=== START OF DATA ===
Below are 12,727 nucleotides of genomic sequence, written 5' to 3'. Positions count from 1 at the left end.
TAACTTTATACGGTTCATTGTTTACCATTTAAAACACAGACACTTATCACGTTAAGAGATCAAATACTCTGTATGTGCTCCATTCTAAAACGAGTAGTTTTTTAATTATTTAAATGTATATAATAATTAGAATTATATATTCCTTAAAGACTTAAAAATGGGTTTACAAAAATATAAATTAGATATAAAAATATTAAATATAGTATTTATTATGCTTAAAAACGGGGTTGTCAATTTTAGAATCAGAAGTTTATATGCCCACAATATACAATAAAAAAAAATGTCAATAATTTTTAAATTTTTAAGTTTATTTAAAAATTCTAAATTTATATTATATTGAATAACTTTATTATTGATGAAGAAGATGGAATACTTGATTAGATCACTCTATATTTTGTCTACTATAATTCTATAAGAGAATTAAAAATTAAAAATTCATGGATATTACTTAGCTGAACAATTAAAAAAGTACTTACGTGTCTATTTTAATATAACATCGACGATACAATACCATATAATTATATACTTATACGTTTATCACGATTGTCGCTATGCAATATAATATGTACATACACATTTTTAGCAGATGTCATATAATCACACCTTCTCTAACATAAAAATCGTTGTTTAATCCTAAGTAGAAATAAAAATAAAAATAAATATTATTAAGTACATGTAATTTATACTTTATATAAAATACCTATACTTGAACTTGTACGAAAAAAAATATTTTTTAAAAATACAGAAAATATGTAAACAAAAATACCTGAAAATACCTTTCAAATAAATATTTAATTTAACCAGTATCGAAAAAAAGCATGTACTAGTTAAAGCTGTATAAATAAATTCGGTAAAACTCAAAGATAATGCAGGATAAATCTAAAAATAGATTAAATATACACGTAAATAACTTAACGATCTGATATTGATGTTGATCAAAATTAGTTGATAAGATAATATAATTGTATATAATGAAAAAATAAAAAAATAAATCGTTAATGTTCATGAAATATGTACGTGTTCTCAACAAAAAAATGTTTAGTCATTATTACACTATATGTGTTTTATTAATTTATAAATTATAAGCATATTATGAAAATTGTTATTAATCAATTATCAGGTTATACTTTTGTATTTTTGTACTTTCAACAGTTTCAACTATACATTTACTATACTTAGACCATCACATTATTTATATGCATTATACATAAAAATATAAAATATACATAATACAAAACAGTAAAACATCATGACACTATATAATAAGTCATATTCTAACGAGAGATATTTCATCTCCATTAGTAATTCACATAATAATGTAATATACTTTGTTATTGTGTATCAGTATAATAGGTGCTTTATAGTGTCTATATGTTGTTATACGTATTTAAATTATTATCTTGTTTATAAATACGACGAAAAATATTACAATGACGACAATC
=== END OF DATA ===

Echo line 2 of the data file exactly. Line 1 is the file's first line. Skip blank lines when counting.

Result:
TAACTTTATACGGTTCATTGTTTACCATTTAAAACACAGACACTTATCACGTTAAGAGATCAAATACTCTGTATGTGCTCCATTCTAAAACGAGTAGTTTTTTAATTATTTAAATGTATATAATAATTAGAATTATATATTCCTTAAAGACTTAAAAATGGGTTTACAAAAATATAAATTAGATATAAAAATATTAAATATAGTATTTATTATGCTTAAAAACGGGGTTGTCAATTTTAGAATCAGAAGTTTATATGCCCACAATATACAATAAAAAAAAATGTCAATAATTTTTAAATTTTTAAGTTTATTTAAAAATTCTAAATTTATATTATATTGAATAACTTTATTATTGATGAAGAAGATGGAATACTTGATTAGATCACTCTATATTTTGTCTACTATAATTCTATAAGAGAATTAAAAATTAAAAATTCATGGATATTACTTAGCTGAACAATTAAAAAAGTACTTACGTGTCTATTTTAATATAACATCGACGATACAATACCATATAATTATATACTTATACGTTTATCACGATTGTCGCTATGCAATATAATATGTACATACACATTTTTAGCAGATGTCATATAATCACACCTTCTCTAACATAAAAATCGTTGTTTAATCCTAAGTAGAAATAAAAATAAAAATAAATATTATTAAGTACATGTAATTTATACTTTATATAAAATACCTATACTTGAACTTGTACGAAAAAAAATATTTTTTAAAAATACAGAAAATATGTAAACAAAAATACCTGAAAATACCTTTCAAATAAATATTTAATTTAACCAGTATCGAAAAAAAGCATGTACTAGTTAAAGCTGTATAAATAAATTCGGTAAAACTCAAAGATAATGCAGGATAAATCTAAAAATAGATTAAATATACACGTAAATAACTTAACGATCTGATATTGATGTTGATCAAAATTAGTTGATAAGATAATATAATTGTATATAATGAAAAAATAAAAAAATAAATCGTTAATGTTCATGAAATATGTACGTGTTCTCAACAAAAAAATGTTTAGTCATTATTACACTATATGTGTTTTATTAATTTATAAATTATAAGCATATTATGAAAATTGTTATTAATCAATTATCAGGTTATACTTTTGTATTTTTGTACTTTCAACAGTTTCAACTATACATTTACTATACTTAGACCATCACATTATTTATATGCATTATACATAAAAATATAAAATATACATAATACAAAACAGTAAAACATCATGACACTATATAATAAGTCATATTCTAACGAGAGATATTTCATCTCCATTAGTAATTCACATAATAATGTAATATACTTTGTTATTGTGTATCAGTATAATAGGTGCTTTATAGTGTCTATATGTTGTTATACGTATTTAAATTATTATCTTGTTTATAAATACGACGAAAAATATTACAATGACGACAATC